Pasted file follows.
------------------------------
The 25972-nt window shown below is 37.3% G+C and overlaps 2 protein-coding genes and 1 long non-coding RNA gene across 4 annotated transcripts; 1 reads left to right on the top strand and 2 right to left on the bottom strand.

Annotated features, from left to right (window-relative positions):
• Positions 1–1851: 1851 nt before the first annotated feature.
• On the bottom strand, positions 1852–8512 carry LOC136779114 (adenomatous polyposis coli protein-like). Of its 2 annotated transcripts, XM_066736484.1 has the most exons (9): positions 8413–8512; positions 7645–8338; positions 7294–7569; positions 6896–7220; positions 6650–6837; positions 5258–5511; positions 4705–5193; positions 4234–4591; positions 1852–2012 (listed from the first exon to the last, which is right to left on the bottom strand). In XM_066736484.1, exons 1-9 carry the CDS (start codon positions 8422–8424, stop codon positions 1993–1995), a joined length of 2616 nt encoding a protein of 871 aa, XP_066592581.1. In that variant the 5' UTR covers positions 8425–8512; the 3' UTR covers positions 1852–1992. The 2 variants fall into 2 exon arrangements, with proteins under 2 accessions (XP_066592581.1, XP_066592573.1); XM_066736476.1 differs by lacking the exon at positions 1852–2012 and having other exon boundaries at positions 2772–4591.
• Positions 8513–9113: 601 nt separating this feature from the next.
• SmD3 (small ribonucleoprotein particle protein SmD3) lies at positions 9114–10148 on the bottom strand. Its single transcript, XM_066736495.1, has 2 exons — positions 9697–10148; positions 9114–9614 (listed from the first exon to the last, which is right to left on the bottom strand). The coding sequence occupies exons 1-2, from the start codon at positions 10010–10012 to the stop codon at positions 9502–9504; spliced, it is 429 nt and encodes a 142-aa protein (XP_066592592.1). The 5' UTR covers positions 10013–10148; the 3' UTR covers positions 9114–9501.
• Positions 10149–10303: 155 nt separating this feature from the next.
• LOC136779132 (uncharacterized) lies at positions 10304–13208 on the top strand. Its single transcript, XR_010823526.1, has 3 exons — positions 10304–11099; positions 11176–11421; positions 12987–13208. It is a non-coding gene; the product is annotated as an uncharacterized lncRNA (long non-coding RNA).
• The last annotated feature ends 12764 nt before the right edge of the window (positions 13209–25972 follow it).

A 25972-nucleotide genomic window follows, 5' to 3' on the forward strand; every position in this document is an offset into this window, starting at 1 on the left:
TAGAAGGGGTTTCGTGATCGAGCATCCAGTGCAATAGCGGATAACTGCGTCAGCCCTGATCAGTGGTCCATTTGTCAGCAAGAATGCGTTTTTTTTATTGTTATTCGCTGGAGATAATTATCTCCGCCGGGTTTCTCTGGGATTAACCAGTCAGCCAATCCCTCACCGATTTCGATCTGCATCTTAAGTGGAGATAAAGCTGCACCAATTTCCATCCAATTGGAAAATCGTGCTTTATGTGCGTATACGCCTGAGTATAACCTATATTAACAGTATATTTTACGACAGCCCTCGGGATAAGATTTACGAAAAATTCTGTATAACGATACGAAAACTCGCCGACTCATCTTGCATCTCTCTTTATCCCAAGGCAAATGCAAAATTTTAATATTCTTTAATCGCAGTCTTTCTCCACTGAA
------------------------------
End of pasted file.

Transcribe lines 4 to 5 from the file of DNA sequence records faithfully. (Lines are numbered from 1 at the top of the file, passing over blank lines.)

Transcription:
• On the bottom strand, positions 1852–8512 carry LOC136779114 (adenomatous polyposis coli protein-like). Of its 2 annotated transcripts, XM_066736484.1 has the most exons (9): positions 8413–8512; positions 7645–8338; positions 7294–7569; positions 6896–7220; positions 6650–6837; positions 5258–5511; positions 4705–5193; positions 4234–4591; positions 1852–2012 (listed from the first exon to the last, which is right to left on the bottom strand). In XM_066736484.1, exons 1-9 carry the CDS (start codon positions 8422–8424, stop codon positions 1993–1995), a joined length of 2616 nt encoding a protein of 871 aa, XP_066592581.1. In that variant the 5' UTR covers positions 8425–8512; the 3' UTR covers positions 1852–1992. The 2 variants fall into 2 exon arrangements, with proteins under 2 accessions (XP_066592581.1, XP_066592573.1); XM_066736476.1 differs by lacking the exon at positions 1852–2012 and having other exon boundaries at positions 2772–4591.
• Positions 8513–9113: 601 nt separating this feature from the next.